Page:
Sion shook his head and looked to the north. The plains could just barely be seen through the mountain ranges, and they were unusually dark, even for the night. He stood and let the commander rest upon the ground. He wasn’t severely wounded and would live, but he was so panicked, Sion wondered if he would ever truly recover mentally.

  “We make camp here tonight. In the morn, we’ll send a small contingent of twenty warriors with the wounded back to Collust,” he spoke out loud and then whispered to Nilo, “Be wary of anything. I want posts at every forty meters to report on anything suspicious approaching.”

  “Sion, if what the commander speaks is…” Nilo started but was cut short by Sion.

  “None of that. We’ll deal with such an event should it occur. I don’t want to think about the idea of some supernatural beast beyond our abilities to best. Better to keep the morale higher and focused,” Sion spoke.

  “Aye, sir,” came Nilo’s reply as he rushed off to deliver the commands.

  Sion walked to the edge of the small camp that overlooked a deep and dark ravine. He looked across towards the mountain emerging from the ravine. The path curved down the side of the newest obstacle. We can’t turn back. Looks like we’re going to have to assess the situation with our own eyes. What beast could lay a city to waste? Hmmm…

  “Nilo,” Sion turned and called to his colleague, who turned from his meeting with the unit leads. “Summon Aria to my tent when camp has been made. I will need her advice.”

  Nilo nodded in affirmation and continued delivering his commands. Sion made his way towards his Choboa and the equipment he would need to set up camp.

* * * * *

A short while later, Aria entered Sion’s tent. Two lanterns lit the interior heightening the somber mood of the lone occupant. He sat busily going through old manuscripts, trying to ascertain any references in the past to giant beasts. When on an expedition such as the one that brought them to this spot, he always brought his antiquated manuscript of mythologies and technological achievements. He had yet to find any references to such a beast outside of those alluding to the various species of dragons that inhabited the world.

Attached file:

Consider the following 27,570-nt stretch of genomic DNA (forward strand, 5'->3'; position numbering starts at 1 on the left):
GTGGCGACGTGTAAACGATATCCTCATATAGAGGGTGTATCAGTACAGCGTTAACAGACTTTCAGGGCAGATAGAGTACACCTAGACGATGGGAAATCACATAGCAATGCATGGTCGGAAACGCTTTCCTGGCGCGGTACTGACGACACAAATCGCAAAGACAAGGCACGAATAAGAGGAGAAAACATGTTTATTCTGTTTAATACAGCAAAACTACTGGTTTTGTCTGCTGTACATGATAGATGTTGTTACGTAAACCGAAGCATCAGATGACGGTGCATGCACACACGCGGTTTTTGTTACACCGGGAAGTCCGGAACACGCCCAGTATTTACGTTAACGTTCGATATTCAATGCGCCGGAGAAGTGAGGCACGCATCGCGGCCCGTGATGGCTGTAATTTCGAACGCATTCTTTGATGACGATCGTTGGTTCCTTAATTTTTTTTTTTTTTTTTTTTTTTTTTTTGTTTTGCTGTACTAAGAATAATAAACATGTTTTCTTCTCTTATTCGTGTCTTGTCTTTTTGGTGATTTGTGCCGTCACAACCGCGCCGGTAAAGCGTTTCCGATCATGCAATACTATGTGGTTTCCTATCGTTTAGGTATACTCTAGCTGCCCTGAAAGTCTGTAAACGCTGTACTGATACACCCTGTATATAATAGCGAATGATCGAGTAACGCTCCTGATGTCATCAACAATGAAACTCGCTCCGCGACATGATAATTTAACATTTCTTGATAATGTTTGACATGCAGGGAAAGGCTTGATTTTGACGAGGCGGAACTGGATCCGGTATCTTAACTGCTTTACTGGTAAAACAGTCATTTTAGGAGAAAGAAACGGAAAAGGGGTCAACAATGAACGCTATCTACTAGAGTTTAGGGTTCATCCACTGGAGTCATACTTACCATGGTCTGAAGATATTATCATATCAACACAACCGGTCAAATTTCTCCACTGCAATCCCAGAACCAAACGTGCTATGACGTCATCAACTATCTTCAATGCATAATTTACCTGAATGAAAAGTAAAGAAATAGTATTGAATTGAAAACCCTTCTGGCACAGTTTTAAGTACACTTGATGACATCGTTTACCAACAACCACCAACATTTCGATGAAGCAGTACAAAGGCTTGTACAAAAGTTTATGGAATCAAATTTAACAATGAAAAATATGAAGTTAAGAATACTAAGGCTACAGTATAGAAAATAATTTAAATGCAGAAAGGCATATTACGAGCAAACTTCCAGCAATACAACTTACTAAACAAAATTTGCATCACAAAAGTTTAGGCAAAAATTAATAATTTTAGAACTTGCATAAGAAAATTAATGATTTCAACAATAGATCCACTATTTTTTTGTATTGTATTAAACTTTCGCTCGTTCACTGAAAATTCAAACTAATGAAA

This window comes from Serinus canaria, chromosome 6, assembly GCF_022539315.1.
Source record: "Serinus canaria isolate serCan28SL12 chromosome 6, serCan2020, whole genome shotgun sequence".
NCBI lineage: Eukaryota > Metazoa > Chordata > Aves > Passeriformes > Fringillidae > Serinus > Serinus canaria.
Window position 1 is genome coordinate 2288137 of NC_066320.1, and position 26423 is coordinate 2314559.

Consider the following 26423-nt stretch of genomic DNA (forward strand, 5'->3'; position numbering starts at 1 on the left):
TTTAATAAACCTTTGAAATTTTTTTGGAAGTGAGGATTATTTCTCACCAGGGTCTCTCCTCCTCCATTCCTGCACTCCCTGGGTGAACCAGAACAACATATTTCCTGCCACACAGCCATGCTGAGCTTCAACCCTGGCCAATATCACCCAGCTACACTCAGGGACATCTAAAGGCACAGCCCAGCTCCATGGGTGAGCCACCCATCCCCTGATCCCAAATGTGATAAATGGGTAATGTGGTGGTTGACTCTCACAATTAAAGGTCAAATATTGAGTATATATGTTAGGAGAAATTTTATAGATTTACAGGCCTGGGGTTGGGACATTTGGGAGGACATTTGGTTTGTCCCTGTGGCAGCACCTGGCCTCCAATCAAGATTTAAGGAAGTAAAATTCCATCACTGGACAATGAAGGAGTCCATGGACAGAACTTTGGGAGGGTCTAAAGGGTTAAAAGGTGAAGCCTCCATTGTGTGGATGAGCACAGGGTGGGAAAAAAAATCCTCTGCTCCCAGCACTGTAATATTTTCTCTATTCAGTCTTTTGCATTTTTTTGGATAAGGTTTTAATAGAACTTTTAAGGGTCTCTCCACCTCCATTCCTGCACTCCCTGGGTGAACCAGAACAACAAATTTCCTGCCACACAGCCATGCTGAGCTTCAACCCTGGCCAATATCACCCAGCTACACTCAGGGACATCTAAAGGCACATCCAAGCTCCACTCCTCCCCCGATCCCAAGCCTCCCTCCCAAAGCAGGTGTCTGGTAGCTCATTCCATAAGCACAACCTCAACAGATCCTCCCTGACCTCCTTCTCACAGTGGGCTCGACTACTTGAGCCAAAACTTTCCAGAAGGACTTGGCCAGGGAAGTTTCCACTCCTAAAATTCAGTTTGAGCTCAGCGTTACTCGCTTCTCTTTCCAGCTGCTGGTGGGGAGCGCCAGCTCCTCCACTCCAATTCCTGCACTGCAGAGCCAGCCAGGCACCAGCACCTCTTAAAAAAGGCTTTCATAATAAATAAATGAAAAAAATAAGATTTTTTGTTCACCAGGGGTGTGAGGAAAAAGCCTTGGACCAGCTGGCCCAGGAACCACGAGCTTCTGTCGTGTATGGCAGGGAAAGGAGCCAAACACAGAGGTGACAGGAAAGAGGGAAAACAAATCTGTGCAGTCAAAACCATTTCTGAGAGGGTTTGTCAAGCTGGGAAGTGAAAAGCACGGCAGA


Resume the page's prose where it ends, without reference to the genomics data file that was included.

“You wished to speak with me?” Aria inquired and stood with her arms clutched within the folds of her robe sleeves.

  “Aria,” Sion looked up at her and forced a smile. “Please, sit. I need you to do me a favor. I need you to do a planet reading.”

  “A planet reading? Such a thing has not been done for ages. What would be the purpose?” Aria questioned, a perplexed expression etched across her visage.

  “I don’t know, really. Just a feeling. Something has, apparently, destroyed Middas and I thought that perhaps a reading would shed some light on what the Mother Tiamus was feeling? Perhaps she can tell us more than what our eyes can see?” Sion replied.

  “Well… I don’t suppose it could be of detriment. I haven’t performed a reading in my time, though I am versed in its teachings. Any Priestess knows of the act. However, I caution you, do not take too much stock in its being completed correctly,” she said, and folded her arms back.

  “I trust that you will provide us with the answers we seek. I thank you for your assistance in this matter. Let me know what you discover, if anything at all,” he spoke.

  “I will need until midday tomorrow. Readings are extensive. I hope that will be enough time,” she said, drawing into slight contemplation.

  Sion nodded and Aria left for her own tent. He folded his hands together and braced them to his mouth. He hoped this would work, elsewise, they might never know the depth of the events transpiring.

Here we come to the end of our reading at the end of another week. I hope you’re enjoying the tale and I appreciate your coming back to continue to read. I’ll read to you again next week and I hope your week is a good one!

~Timothy S Purvis

Since you’re here, why not check out my author’s page? I have many works available and many more yet to come. Just click on my name and the link will take you there straightaway–> Timothy S Purvis

Also, click on this next link to go check out this novella in a book of other novellas. You’ll find a lot to keep your interest: